Vim Most Used Commands 16 Dec 2013
Lately at work we’ve been using a combination of vim/tmux to make pair programming a lot easier. This is especially helpful when working remotely or under a crappy internet connection, as you won’t need a lot of bandwidth.
While both vim and tmux allow you to highly customize your shortcuts, changing them too much will make your pair’s life harder, since they’ll have to memorize your specific shortcuts, so keeping the defaults will make everybody’s lives easier.
vim is a big beast on its own, but in a good way. You can find a huge number of plugins out there that will make you go crazy, so to keep sanity levels to a maximum, I use a single one: Janus.
Janus bundles together a lot of really useful plugins to make a devs’ life simpler (fuzzy search, ack, git commands, additional syntaxes, and more). As such, most (if not all) shortcuts I list here will really only work with it:
:new # open a new file :e path/to/file # edit specific file :w # save file :q # quit/close file CTRL+p # fuzzy search and open file :%s/search/replace/g # search and replace :Ack <search> # find <search> in all files :set foldmethod=indent # fold according to indent :set foldlevel=1 # defaults to folding first level CTRL+w v # split window vertically CTRL+w s # split window horizontally CTRL+w <move> # move between windows \n # open file tree H # Move cursor to top of the screen M # Move cursor to middle of the screen L # Move cursor to bottom of the screen CTRL+d # Move half a page down CTRL+u # Move half a page up d<move> # delete <move> y<move> # copy <move> c<move> # change <move> . # repeat last command zO # open all folds under cursor zo # open first fold level under cursor zc # close current fold block zx # close all but current fold block << # unindent line/block >> # indent line/block p # paste contents after/before current line gg # move to first line of the file G # move to last line of the file w # move one word forward b # move one word backward t<char> # move just before <char> f<char> # move to find <char> in the current line ^ # move to first character in the line v # create visual block V # create visual block with whole lines CTRL+v # create a vertical block \gb # git blame current file \gs # git status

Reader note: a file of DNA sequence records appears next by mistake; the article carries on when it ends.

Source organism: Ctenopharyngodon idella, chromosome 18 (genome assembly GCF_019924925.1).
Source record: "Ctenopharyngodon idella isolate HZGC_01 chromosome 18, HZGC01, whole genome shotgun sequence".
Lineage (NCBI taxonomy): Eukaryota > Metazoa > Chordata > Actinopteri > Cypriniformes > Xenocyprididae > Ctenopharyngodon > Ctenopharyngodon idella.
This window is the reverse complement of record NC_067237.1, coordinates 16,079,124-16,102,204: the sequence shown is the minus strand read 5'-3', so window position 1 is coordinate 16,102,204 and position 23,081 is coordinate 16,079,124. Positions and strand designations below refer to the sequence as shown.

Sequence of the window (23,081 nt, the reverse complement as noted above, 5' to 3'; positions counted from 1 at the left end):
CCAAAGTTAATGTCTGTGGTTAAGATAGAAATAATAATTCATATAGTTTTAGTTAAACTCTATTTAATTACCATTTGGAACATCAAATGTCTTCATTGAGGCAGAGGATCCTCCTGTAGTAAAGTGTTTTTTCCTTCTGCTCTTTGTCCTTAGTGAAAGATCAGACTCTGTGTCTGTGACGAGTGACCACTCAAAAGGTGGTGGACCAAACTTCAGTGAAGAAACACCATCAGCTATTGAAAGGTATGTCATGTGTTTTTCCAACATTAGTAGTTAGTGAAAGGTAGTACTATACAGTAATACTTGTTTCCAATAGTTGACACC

These are all the commands I can remember using all the time. I believe this short list will make it possible for the newcomers out there to try and give vim a change and get passed the –incredibly– steep learning curve (compared to other, more visual, editors out there).
Let me know if you have any commands that you use all the time as well!